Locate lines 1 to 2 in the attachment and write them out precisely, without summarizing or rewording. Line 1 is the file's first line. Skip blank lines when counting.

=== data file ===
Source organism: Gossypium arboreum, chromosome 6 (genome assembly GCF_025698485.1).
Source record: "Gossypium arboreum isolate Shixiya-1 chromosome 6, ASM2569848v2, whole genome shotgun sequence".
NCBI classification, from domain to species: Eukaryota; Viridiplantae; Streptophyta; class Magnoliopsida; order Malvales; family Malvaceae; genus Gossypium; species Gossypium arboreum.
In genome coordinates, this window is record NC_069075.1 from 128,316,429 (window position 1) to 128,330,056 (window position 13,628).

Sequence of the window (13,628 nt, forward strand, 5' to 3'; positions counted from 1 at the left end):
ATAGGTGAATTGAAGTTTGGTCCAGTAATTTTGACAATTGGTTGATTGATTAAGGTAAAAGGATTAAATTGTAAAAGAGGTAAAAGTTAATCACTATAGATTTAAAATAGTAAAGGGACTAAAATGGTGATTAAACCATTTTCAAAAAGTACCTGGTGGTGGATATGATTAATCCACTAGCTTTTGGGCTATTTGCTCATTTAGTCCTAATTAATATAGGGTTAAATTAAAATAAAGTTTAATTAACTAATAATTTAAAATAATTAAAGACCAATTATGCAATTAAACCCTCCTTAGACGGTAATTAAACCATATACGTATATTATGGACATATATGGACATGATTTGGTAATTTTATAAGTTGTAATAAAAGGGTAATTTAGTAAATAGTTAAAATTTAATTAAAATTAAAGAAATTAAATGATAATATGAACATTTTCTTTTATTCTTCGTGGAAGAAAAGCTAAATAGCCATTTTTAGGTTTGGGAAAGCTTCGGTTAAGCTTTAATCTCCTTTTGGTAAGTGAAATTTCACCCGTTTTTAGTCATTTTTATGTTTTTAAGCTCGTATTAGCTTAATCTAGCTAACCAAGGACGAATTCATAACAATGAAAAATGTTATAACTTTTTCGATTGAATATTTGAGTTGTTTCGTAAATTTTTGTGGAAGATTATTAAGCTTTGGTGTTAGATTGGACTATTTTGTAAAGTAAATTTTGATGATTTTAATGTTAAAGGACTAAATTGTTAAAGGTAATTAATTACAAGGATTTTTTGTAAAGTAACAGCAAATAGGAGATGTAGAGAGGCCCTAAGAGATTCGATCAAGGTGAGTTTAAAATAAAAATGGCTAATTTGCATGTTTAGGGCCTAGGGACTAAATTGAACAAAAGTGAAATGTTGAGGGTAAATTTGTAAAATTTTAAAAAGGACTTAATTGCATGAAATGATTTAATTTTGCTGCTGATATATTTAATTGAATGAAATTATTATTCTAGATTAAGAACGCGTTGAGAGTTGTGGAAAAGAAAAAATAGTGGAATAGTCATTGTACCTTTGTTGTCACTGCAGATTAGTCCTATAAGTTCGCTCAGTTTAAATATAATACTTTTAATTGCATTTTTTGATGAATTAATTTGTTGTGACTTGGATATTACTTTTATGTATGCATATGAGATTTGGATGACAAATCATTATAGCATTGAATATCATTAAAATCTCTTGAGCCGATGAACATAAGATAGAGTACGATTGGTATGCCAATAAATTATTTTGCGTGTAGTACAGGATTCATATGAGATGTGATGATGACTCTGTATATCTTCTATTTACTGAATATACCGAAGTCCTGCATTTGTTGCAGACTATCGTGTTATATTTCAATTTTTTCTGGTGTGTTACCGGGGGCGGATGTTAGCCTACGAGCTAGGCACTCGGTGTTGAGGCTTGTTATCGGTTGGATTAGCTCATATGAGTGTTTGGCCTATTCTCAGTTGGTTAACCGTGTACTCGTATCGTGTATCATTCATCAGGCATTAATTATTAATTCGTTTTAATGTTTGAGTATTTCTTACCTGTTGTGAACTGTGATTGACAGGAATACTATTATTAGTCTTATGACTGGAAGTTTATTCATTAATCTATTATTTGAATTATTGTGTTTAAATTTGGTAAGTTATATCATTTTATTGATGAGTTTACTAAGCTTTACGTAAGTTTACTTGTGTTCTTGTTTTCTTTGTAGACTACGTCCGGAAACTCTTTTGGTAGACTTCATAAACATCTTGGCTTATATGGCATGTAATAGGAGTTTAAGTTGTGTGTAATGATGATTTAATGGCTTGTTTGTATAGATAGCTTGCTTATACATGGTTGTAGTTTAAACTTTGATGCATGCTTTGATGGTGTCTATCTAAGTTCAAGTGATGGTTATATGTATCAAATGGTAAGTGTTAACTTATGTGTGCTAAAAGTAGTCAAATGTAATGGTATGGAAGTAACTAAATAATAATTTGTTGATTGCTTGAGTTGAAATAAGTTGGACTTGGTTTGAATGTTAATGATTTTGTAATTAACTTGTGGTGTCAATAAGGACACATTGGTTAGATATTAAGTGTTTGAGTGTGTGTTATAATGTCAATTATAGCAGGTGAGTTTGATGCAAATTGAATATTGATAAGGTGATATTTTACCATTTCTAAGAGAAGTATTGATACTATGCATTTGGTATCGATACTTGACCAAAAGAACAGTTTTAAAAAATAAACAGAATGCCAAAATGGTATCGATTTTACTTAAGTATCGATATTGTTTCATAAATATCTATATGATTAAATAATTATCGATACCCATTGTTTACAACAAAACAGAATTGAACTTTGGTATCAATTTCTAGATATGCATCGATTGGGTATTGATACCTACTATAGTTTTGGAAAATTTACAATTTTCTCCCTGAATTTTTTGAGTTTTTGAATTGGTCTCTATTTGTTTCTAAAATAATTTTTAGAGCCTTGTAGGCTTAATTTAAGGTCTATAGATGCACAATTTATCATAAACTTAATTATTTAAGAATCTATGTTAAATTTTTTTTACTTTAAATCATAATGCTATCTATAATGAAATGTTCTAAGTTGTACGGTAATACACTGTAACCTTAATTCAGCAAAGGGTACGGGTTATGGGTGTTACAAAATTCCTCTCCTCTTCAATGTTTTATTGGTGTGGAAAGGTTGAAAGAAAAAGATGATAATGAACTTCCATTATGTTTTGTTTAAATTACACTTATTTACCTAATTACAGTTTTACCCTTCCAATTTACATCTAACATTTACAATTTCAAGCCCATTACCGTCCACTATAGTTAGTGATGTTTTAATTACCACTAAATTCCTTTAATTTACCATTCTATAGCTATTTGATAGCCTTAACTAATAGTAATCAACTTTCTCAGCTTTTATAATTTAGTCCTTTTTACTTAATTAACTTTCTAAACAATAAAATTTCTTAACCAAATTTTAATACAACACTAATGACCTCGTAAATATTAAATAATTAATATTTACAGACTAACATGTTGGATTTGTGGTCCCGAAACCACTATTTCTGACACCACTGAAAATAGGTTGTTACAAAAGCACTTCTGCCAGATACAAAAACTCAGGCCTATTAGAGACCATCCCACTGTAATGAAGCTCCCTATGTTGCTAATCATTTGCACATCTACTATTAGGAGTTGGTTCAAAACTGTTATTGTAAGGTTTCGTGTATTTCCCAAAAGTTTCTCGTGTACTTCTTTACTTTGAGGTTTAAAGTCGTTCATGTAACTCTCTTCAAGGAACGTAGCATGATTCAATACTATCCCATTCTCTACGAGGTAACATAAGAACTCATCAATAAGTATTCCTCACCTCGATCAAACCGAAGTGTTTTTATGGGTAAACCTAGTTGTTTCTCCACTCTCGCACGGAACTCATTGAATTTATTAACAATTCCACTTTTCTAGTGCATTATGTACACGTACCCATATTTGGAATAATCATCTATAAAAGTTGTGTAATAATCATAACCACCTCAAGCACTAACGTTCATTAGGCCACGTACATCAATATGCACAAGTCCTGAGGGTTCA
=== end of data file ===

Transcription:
Source organism: Gossypium arboreum, chromosome 6 (genome assembly GCF_025698485.1).
Source record: "Gossypium arboreum isolate Shixiya-1 chromosome 6, ASM2569848v2, whole genome shotgun sequence".